One can forgive the Baltimore Orioles if they wonder if they will ever beat the Yankees. Everything that had happened this series, heading into tonight, was leaning Baltimore’s way. They had come back from Wednesday night’s crusher. Every game was close throughout, exactly the way the Orioles have won games all season. The Yankees were even more stricken by A-Rod drama than usual. And yet: They couldn’t break through, even in their magical season. Everything broke right for Baltimore all season, and so much went wrong for the Yankees. Yet the Orioles still couldn’t do it.
The Yankees beat the Orioles 3-1 tonight to win their American League Division Series 3-2 in yet another gripping, tense game played just the way the Orioles wanted it to be. The difference, just like in Game One, was that the Yankees had CC Sabathia, and the Orioles did not. Sabathia pitched one of his best games as a Yankee – he’s had a few – and other than one “rough” inning, the Orioles never had a chance. It seemed surprising when Joe Girardi sent Sabathia back out for the ninth after he gave up three hits and a run in the eighth, but it was difficult to blame him. In a series in which the Yankees faced one chaotic situation after another, Sabathia was calm and in control throughout. He’s the reason the Yankees won this series. He might have been the only reason.
Considering the Yankees had been hitting like a lineup full of pitchers – pitchers with claws for hands, carrying only genetically oversized celery stalks to the plate – it was fitting that they took to manufacturing their first run. Mark Teixeira, the Yankees’ best hitter this series, corked a single to right to lead off the fifth and then, because no one was holding him (because he’s Mark Teixeira), he took off and stole second base. (He actually stole two bases this year, if you can believe that.) Raul Ibanez then singled him home, and Hammel’s perfect game was suddenly a 1-0 deficit, National League style. It has come to this: They’re treating Mark Teixeira like Nate McLouth now. Dire times, but whatever works: TBS helpfully pointed out that the Yankees’ three hits in the inning had tripled their output (one, if you don’t want to divide) in the previous nine innings.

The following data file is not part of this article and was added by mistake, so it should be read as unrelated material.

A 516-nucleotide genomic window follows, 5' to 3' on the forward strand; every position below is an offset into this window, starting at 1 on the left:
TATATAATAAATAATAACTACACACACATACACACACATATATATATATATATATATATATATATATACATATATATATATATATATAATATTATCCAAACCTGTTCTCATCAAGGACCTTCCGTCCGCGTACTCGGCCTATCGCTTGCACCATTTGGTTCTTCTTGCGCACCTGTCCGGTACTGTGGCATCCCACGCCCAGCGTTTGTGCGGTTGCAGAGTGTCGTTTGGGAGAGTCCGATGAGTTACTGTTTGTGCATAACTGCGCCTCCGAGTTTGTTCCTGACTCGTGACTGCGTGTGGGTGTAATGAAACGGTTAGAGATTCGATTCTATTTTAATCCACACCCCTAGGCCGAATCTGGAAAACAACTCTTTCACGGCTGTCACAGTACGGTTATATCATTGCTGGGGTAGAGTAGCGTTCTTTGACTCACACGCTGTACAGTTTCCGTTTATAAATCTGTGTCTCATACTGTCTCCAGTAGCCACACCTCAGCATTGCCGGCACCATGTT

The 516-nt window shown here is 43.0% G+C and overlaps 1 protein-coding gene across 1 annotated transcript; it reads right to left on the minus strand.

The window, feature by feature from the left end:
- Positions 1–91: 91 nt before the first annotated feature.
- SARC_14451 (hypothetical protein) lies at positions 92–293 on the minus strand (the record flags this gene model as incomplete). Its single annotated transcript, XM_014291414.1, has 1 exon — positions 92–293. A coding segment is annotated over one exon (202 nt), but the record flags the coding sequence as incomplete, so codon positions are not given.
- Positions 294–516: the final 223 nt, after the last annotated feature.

An Ichiro double in the sixth scored Jeter, and suddenly, the Yankees had a 2-0 lead that, the way Sabathia was pitching, felt like 20-0. When Curtis Granderson – who hit the ball hard every time he was at the plate tonight; maybe he’s gonna break out of his worse-than-you-know-who-slump -- homered in the seventh inning, the ALCS was essentially a formality.
The eighth inning was Sabathia’s one speed bump, and it was a scary one. He’d given up only one hit coming into the frame, but eventually the Orioles scored and loaded the bases with one out. But it was no sweat for Sabathia. (Which makes sense: It was awfully cold.) He struck out Nate McLouth and got J.J. Hardy to ground to Jeter and the inning was over. And, for all intents and purposes, so was the game. And the series. (Sabathia is in for a good night, by the way.)
Look, too: Alex Rodriguez didn’t show up in this recap once. As if you weren’t happy already that the Yankees had won. Meanwhile, those poor Orioles. Those fans, again, can’t help but think they will never, ever get a better chance to beat the hated Yankees. But they couldn’t. The couldn’t solve Sabathia.
Which is why they, like you and everybody else, will be watching the Yankees play the Detroit Tigers in Game One of the American League Championship Series tomorrow night. Yes, tomorrow night. No nights off this year: The celebration will be truncated. This begins immediately.